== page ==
Teaching in the Field Across the Geoscience Curriculum

The science of geology arose from observations of Earth processes and their products. While numerical models and laboratory experiments have become highly sophisticated in recent decades, geoscientists continue to "ground-truth" experimental findings and model predictions by comparing them to field observations. Consequently, learning in the field is an integral part of the study of geoscience. As such, and because geoscience differs from other scientific disciplines in this way, teaching our students how to think like a geoscientist in the field is an essential component of an undergraduate geoscience degree. Furthermore, as an essential component, field learning needs to be infused throughout the curriculum so that students are introduced to a significant cross-section of the types of geological questions that can be asked and answered in the field.

Achieving Program-Level Learning Outcomes

For students to master a sophisticated skill, set of skills, or habit of mind, it needs to be incorporated into multiple courses in the core curriculum. The matrix approach to curriculum design, developed by the Geology departments at the College of William and Mary and at Carleton College, is a simple strategy departments can use to see which program-level outcomes are taught, reviewed, and emphasized in each course in a curriculum.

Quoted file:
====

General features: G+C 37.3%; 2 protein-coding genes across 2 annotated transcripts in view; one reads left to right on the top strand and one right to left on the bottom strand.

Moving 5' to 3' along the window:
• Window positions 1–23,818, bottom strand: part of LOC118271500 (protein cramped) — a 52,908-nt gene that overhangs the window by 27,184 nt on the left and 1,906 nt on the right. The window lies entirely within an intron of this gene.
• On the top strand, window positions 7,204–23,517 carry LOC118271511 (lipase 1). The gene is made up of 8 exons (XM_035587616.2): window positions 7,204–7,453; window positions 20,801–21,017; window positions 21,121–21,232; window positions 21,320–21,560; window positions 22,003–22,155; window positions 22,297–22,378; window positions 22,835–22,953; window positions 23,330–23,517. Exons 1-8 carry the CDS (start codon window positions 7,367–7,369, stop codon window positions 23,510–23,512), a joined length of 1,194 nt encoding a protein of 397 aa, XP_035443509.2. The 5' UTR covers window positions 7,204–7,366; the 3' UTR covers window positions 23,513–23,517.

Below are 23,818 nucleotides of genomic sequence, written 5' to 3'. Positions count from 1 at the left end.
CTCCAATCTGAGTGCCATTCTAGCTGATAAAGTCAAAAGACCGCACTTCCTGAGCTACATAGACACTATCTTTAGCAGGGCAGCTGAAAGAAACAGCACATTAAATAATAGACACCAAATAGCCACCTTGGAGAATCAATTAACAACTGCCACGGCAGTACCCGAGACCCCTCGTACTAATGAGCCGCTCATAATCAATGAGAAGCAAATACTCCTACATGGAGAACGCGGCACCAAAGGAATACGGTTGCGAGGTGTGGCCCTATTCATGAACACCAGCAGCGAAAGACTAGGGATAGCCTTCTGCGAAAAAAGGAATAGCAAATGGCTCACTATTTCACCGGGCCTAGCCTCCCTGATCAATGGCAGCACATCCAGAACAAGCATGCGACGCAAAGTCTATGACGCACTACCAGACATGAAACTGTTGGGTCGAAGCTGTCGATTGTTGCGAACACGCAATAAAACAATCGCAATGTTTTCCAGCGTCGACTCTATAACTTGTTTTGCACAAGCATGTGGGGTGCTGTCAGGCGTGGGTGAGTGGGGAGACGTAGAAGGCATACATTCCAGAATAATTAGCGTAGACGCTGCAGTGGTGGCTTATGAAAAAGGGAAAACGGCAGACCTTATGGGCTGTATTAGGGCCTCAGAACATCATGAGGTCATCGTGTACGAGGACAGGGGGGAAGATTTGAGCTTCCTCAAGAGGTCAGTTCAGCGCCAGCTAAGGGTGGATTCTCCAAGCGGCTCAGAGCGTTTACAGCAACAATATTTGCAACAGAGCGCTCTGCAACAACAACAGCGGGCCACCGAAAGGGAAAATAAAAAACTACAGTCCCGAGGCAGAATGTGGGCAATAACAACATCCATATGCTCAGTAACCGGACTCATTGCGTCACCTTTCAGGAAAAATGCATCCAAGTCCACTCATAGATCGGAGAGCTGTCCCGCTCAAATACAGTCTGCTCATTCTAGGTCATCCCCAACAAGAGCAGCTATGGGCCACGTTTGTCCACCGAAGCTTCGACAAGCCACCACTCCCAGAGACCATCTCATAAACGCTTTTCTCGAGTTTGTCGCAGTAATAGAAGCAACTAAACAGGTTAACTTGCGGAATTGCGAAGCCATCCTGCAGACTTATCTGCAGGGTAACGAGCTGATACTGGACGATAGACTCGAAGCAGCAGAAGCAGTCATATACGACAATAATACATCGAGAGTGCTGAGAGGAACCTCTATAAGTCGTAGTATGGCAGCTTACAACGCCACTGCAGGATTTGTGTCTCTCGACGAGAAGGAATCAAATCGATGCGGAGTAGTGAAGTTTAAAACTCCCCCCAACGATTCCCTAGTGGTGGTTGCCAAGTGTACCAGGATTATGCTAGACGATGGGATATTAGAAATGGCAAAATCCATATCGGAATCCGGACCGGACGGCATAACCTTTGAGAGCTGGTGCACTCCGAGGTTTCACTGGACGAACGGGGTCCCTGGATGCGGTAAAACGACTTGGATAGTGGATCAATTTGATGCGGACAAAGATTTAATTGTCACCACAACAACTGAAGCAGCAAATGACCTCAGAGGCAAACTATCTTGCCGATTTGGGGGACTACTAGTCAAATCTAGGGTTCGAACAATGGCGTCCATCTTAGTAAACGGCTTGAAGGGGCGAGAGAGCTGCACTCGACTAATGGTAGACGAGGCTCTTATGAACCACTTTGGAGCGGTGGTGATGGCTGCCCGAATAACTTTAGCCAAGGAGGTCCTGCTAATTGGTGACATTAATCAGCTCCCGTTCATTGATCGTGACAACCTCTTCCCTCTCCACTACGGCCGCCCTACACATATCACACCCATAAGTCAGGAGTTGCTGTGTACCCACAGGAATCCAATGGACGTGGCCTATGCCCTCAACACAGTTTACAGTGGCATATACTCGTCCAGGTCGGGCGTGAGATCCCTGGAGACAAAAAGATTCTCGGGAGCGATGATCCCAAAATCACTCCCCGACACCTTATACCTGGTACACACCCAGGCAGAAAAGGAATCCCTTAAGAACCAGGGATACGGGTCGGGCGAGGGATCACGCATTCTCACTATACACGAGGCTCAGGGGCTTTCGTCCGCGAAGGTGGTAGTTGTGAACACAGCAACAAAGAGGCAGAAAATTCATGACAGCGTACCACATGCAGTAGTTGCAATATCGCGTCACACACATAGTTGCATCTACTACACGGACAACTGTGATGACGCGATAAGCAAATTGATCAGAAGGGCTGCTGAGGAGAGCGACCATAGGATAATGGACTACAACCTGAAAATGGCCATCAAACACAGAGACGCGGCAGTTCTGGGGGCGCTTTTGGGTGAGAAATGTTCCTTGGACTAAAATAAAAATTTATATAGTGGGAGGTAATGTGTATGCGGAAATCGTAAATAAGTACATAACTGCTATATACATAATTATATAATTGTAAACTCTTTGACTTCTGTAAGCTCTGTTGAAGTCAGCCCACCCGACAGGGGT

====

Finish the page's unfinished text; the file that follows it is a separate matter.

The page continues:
If your department chooses a set of field skills you expect your graduates to master by the time they complete their major, every field experience offers an opportunity to practice those skills. For example, the St. Norbert College Geology program focuses on teaching students to make observations, to separate observations from interpretations, and to take excellent, detailed notes with annotated sketches.

Examples of Infusing Field Experiences into Core Courses

Field experiences can take a wide variety of forms, from brief excursions out of the classroom to explore campus building stones to teaching entire courses in the field. A number of workshop participants and leaders have explored aspects of teaching in the field in various parts of the core geoscience curriculum. The pages below link to presentations, activities, essays and other resources related to field instruction in particular courses.

Field Experiences Beyond the Curriculum

Beyond incorporating field experiences into specific courses, there are also opportunities for learning in the field outside of the curriculum. A few departments take annual field trips that are not associated with any particular course, in addition to course-related trips. These trips may be open to all majors and minors, or to all students enrolled in geoscience courses. In some cases, they are run by a student organization (Geology Club), with the assistance of a faculty advisor.